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The Walking Dead 11.20 Review – ‘What’s Been Lost’

October 23, 2022 | Posted by Katie Hallahan
The Walking Dead Carol Image Credit: Jace Downs/AMC
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The Walking Dead 11.20 Review – ‘What’s Been Lost’  

Welcome to this week’s The Walking Dead! Carol, Daryl and Yumiko take center stage this time as they scramble to find their friends and find a way to be anything but helpless against Pamela Milton in their fight to survive.

Image Credit: Jace Downs/AMC

The plot: Carol and Daryl both just barely dodge their would-be kidnappers and take on a risky prison break to get the only person who might be able to tell them where their friends have been taken: Lance Hornsby. Hornsby is happy to help so long as it helps him, and he leads Carol outside the Commonwealth towards where he says their friends have been taken. After some troubles, Daryl rejoins them and when Hornsby lets slip that there’s a train running to and from the place they’re headed, they cut him loose with the intent to proceed alone. Hornsby ruins his chance to walk away when he tries to gun them down and is killed by Carol, however. Back in the Commonwealth, Yumiko is being forced to prosecute Eugene for his crimes by Pamela, who threatens both her missing friends and her brother if Yumi refuses. When her attempts to find answers on her own fail, Yumi doesn’t seem to have any recourse but to do so, and even has Eugene’s blessing to do what she must to save the majority of them. At the last minute, Yumi decides to hell with that, and uses her public announcement to defy Pamela and say that she will be defending Eugene instead.

This week’s opening Judith narration talks about what’s always been a major theme of TWD: the only thing more dangerous than the dead is the living. The Commonwealth with its twisty politics, Pamela Milton in particular, are a top example of that of late! But Judith goes on to say that we all need people we can count on, both in words and actions, and talks about how having the strength to put someone else’s life ahead of our own is perhaps the way to get back the things we’ve lost.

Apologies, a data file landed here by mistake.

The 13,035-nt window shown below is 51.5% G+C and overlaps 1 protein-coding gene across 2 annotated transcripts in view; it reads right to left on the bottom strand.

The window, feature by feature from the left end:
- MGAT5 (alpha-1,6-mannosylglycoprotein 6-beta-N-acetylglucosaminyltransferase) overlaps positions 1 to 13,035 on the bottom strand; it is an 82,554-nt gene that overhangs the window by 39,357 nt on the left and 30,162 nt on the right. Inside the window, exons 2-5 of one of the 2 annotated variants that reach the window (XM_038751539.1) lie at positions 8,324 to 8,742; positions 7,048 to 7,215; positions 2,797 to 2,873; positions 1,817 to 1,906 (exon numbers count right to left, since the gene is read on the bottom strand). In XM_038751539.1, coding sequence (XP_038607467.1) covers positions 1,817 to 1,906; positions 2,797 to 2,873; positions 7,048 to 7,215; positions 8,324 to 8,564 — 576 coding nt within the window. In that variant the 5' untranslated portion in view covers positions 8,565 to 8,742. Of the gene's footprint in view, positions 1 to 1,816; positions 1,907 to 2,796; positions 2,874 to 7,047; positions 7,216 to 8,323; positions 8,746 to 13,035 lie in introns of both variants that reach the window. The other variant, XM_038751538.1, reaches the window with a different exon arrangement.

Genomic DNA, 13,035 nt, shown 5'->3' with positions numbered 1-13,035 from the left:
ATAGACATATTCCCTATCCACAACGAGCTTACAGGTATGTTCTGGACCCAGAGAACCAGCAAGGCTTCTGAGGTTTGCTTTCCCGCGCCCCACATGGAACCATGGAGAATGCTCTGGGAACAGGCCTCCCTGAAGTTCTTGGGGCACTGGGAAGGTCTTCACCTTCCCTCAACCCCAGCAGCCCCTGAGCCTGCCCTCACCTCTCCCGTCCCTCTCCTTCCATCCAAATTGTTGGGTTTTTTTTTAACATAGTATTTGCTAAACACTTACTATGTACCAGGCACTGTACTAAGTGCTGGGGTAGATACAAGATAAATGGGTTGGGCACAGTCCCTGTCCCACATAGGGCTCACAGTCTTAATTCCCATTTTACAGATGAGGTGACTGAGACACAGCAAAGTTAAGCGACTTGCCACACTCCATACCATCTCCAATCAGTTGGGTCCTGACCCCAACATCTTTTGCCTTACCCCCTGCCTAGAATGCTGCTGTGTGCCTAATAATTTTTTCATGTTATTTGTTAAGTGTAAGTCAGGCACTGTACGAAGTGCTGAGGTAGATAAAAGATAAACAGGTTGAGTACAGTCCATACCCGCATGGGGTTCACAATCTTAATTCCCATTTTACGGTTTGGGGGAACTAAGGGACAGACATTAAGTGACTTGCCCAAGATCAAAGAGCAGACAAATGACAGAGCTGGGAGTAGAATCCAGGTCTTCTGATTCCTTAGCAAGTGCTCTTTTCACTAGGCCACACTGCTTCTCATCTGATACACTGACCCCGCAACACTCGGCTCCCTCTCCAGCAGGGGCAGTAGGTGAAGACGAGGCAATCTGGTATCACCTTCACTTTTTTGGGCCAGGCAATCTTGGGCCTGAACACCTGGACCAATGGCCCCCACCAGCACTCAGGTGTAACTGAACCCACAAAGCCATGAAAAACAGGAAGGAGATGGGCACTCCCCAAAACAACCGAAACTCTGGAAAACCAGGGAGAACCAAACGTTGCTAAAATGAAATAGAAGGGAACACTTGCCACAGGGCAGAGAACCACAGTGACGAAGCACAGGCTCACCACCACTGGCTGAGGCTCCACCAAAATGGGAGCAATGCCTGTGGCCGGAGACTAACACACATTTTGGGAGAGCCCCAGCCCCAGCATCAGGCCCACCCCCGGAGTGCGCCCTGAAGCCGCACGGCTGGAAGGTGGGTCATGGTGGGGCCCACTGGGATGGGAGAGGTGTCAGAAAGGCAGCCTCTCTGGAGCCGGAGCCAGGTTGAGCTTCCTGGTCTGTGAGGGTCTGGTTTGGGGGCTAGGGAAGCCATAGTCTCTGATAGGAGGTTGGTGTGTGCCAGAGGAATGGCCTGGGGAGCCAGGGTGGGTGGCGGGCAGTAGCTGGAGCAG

Image Credit: Jace Downs/AMC

The episode very much dials in on this thesis statement, as our survivors fight with everything they have throughout the episode to literally and figuratively find what’s been lost: justice and their loved ones. Neither is easy when up against the odds they face. The political and military might of the Commonwealth, and of Pamela Milton, is nothing to be scoffed at. The streets are dangerous, the prison is dangerous, the world outside the walls is dangerous, and perhaps most dangerous of all are the sheer numbers the Commonwealth has. Pamela’s opening scene is a reminder of exactly this, that her power is more than just herself and the troopers, it’s the size and strength of the community she leads. All she needs to do is tell the Commonwealth that these people are their enemies and it’s over. In a fight like that, the survivors can never hope to stand up to the sheer size and might of the Commonwealth.

Image Credit: Jace Downs/AMC

But Pamela doesn’t want a conflict like that, she doesn’t want to run a war machine, she wants a nice, smoothly running city that adores her and happily gives her power. She’s no general, but she does enjoy the power that potential strength gives her. Her image is already tarnished by the recording played at the festival last week, by the accusations previously slung against Sebastian, and it’s this that she can’t stand. But she sees a way to get it back by having Eugene’s confession and by having his own friend, Yumiko, be the one to condemn him. What better way to show that she’s right and has been right, and perfectly innocent, all along? Turn her enemies against each other, show that only the ones who follow her are acceptable or welcome in the Commonwealth, and no one will care that the rest of them are gone. They’ll fear outsiders unless assured they’re the acceptable kind and fall in line, and Pamela’s power base only grows from there, building its own momentum as it does. As Carol later pointedly asks, does the Commonwealth in truth want to connect communities or conquer them?